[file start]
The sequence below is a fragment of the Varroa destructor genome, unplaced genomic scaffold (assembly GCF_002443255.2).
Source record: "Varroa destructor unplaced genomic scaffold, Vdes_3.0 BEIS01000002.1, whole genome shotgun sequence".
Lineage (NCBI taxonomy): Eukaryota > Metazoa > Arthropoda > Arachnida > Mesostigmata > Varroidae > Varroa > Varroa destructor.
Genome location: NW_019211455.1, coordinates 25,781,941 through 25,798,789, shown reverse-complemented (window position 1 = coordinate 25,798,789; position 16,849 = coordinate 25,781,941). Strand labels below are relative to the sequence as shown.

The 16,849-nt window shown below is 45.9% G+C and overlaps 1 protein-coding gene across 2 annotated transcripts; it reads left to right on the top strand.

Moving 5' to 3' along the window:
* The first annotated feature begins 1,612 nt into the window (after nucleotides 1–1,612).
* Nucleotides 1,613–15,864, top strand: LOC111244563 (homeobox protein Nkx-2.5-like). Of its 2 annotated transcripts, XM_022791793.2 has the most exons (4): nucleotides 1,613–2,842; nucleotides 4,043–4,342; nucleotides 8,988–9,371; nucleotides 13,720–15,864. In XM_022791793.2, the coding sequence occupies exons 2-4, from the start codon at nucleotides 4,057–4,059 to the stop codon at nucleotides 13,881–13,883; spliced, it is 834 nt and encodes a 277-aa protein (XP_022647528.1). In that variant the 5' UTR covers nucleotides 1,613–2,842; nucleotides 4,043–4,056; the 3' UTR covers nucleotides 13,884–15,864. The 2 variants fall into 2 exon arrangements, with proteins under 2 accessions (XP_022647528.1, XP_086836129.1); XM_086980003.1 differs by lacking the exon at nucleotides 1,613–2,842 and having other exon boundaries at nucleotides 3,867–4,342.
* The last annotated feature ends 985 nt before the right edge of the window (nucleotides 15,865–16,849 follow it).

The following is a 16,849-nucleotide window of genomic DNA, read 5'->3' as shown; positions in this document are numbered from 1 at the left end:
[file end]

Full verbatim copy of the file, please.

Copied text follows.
The sequence below is a fragment of the Varroa destructor genome, unplaced genomic scaffold (assembly GCF_002443255.2).
Source record: "Varroa destructor unplaced genomic scaffold, Vdes_3.0 BEIS01000002.1, whole genome shotgun sequence".
Lineage (NCBI taxonomy): Eukaryota > Metazoa > Arthropoda > Arachnida > Mesostigmata > Varroidae > Varroa > Varroa destructor.
Genome location: NW_019211455.1, coordinates 25,781,941 through 25,798,789, shown reverse-complemented (window position 1 = coordinate 25,798,789; position 16,849 = coordinate 25,781,941). Strand labels below are relative to the sequence as shown.

The 16,849-nt window shown below is 45.9% G+C and overlaps 1 protein-coding gene across 2 annotated transcripts; it reads left to right on the top strand.

Moving 5' to 3' along the window:
* The first annotated feature begins 1,612 nt into the window (after nucleotides 1–1,612).
* Nucleotides 1,613–15,864, top strand: LOC111244563 (homeobox protein Nkx-2.5-like). Of its 2 annotated transcripts, XM_022791793.2 has the most exons (4): nucleotides 1,613–2,842; nucleotides 4,043–4,342; nucleotides 8,988–9,371; nucleotides 13,720–15,864. In XM_022791793.2, the coding sequence occupies exons 2-4, from the start codon at nucleotides 4,057–4,059 to the stop codon at nucleotides 13,881–13,883; spliced, it is 834 nt and encodes a 277-aa protein (XP_022647528.1). In that variant the 5' UTR covers nucleotides 1,613–2,842; nucleotides 4,043–4,056; the 3' UTR covers nucleotides 13,884–15,864. The 2 variants fall into 2 exon arrangements, with proteins under 2 accessions (XP_022647528.1, XP_086836129.1); XM_086980003.1 differs by lacking the exon at nucleotides 1,613–2,842 and having other exon boundaries at nucleotides 3,867–4,342.
* The last annotated feature ends 985 nt before the right edge of the window (nucleotides 15,865–16,849 follow it).

The following is a 16,849-nucleotide window of genomic DNA, read 5'->3' as shown; positions in this document are numbered from 1 at the left end: